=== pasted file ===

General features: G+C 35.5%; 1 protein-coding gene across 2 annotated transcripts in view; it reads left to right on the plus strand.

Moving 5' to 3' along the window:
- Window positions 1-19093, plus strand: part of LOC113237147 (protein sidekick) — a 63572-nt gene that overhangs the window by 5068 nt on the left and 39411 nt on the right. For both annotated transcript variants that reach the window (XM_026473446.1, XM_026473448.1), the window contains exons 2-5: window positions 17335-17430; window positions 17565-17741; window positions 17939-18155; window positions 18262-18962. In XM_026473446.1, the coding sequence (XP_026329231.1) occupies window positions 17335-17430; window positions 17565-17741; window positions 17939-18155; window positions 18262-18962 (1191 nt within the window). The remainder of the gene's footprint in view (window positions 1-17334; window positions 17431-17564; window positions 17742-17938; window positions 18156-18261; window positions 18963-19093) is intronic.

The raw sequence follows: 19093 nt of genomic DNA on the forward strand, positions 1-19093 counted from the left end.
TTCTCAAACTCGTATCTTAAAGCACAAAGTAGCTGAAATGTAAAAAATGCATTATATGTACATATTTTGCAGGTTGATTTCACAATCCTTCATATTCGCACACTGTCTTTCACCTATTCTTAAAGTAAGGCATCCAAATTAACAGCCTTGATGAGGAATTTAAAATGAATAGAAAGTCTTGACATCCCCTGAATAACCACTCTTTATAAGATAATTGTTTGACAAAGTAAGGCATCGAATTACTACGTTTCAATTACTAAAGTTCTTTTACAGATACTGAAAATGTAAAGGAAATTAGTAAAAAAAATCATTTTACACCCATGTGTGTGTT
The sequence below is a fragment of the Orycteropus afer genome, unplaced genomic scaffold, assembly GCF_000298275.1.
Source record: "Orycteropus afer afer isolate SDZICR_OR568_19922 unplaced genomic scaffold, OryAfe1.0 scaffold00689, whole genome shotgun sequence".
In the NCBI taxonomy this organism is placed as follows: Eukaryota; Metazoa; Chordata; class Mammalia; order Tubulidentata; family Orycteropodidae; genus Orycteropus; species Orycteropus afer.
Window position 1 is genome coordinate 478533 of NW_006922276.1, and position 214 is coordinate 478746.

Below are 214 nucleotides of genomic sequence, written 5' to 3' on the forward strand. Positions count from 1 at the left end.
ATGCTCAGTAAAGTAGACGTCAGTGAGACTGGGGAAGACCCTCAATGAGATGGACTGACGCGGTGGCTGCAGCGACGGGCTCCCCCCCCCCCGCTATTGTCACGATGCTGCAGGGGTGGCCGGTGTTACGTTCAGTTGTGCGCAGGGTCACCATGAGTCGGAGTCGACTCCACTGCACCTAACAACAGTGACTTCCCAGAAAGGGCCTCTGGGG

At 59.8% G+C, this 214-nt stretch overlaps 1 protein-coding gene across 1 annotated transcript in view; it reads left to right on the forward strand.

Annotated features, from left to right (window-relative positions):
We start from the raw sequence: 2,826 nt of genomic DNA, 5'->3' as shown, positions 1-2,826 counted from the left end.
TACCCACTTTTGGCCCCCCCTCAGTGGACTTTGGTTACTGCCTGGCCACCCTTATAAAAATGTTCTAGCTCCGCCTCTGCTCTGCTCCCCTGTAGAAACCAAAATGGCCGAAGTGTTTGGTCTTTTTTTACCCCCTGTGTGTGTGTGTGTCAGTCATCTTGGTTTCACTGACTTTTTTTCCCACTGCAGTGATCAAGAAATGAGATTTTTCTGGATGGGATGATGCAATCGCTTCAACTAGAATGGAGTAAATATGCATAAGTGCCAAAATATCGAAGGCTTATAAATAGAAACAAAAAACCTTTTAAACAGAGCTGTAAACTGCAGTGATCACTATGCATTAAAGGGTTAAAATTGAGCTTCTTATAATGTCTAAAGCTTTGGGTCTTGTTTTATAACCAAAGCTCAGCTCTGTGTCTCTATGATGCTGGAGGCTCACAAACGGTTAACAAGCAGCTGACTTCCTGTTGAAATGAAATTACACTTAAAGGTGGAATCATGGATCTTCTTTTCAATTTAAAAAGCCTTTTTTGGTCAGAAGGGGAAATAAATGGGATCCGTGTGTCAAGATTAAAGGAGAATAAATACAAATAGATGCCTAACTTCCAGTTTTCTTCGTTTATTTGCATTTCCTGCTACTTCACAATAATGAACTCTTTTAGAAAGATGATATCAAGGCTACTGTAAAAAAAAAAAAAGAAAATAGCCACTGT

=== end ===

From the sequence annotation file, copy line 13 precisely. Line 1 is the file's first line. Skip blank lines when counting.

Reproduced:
Annotated features, from left to right (window-relative positions):